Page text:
Elite Meets . . . Desiree Russo from Humble Grape

 
 
 

After speaking with Michael Sager from Sager & Wilde earlier on this month, our next ‘Elite meets’ feature saw us heading over to Humble Grape, another wine bar that we’d been hearing a great deal about lately.

Tucked away in the corner down a narrow lane just off Fleet Street, the setting of Humble Grape embodies everything that it stands for as a brand, it’s understated, unassuming and effortlessly charming upon entry.

We had the pleasure of sitting down with Humble Grape wine manager Desiree Russo to pick her brains about their fascinating wine philosophy, the concept of vinotyping and the secrets behind a great wine menu.


EFW: Great to meet you Desiree! Thanks so much for agreeing to have a chat with us.

DR: No problem at all it’s my pleasure!


EFW: I guess the best place to start is to ask you a bit about your background and how you ended up working in the wine industry?

DR: Right, well, I was born in the states but my parents are European so I was always involved with drinking wine at the dinner table, even if it was a splash of red topped up with water.

Then I guess my wine education first started whilst working at a restaurant in New York. They had a great wine programme and trained up all of the staff with a holistic view of where the wine came from. And it was there that my boss pushed me to do my WSET level 2 because I was loving work so much and I was one of the best at selling wine.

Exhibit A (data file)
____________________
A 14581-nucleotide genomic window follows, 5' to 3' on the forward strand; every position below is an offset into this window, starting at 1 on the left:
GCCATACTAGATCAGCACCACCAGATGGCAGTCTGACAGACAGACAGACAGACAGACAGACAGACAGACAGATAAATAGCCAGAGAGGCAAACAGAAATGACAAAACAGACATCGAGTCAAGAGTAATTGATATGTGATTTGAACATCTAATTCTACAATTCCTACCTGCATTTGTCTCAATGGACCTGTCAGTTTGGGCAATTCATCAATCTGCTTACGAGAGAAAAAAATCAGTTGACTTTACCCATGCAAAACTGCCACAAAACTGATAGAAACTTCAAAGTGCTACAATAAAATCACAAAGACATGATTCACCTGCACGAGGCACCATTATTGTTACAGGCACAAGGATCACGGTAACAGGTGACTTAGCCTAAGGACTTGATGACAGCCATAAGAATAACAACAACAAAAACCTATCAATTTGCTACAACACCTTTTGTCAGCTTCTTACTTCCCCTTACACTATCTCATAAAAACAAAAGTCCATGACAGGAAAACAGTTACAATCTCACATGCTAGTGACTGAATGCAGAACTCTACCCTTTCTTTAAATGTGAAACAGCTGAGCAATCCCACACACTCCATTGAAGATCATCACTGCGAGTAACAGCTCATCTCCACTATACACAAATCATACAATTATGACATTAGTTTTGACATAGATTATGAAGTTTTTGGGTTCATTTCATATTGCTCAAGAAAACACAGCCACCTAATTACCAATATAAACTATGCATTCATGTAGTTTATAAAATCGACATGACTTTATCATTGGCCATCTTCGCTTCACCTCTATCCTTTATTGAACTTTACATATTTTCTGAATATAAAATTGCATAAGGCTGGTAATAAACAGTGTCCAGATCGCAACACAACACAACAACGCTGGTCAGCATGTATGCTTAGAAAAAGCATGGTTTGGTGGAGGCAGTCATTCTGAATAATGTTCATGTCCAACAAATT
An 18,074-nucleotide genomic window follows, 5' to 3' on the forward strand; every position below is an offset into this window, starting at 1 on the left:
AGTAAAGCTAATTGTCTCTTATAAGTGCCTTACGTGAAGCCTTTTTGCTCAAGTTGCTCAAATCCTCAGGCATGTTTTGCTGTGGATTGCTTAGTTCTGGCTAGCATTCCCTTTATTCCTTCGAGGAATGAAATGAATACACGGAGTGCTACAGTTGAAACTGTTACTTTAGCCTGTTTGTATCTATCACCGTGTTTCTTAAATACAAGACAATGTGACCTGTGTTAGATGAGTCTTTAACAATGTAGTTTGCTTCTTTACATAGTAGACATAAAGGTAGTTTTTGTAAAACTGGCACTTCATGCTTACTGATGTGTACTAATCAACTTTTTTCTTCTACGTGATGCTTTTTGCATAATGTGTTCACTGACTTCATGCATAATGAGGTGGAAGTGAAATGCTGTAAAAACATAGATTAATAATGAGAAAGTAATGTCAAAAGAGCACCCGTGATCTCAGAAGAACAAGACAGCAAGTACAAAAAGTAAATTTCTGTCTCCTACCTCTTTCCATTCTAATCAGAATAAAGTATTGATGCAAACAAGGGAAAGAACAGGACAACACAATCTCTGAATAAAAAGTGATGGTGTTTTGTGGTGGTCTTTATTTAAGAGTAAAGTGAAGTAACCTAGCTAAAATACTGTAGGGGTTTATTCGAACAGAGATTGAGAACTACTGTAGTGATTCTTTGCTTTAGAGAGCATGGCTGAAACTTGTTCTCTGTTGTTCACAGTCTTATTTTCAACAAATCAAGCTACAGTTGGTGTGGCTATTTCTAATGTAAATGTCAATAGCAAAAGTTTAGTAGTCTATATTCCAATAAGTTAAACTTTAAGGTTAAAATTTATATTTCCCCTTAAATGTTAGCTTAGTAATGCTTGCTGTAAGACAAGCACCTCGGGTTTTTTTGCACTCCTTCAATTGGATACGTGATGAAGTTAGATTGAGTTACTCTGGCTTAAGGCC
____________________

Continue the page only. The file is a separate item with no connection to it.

I think what has always been important to me is that I didn’t want to sell someone something just to sell it, I always want to believe that I’m giving you value for your money and you’re going to get an experience.

When I first moved to London I worked for Vinoteca in Kings Cross before seeing that Humble Grape were looking for an assistant retail manager. So I’ve been at Humble Grape Since June 2015 and haven’t looked back since!

 
 

“I was always involved with drinking wine at the dinner table, even if it was a splash of red topped up with water.”


 
 

EFW: Well it certainly seems like an exciting company to be working for at the moment. We’ve read a lot of news coverage about you guys as a result of your crowdfunding campaigns. Why do you think they’ve been so successful?

DR: Well I think the main reason they worked so well was because anyone could invest, even for as little as £50, we weren’t just looking to be owned by big city boys.


EFW: Ah I see, so similar to the Brewdog guys who also ran a hugely successful crowdfunding campaign that was open to all?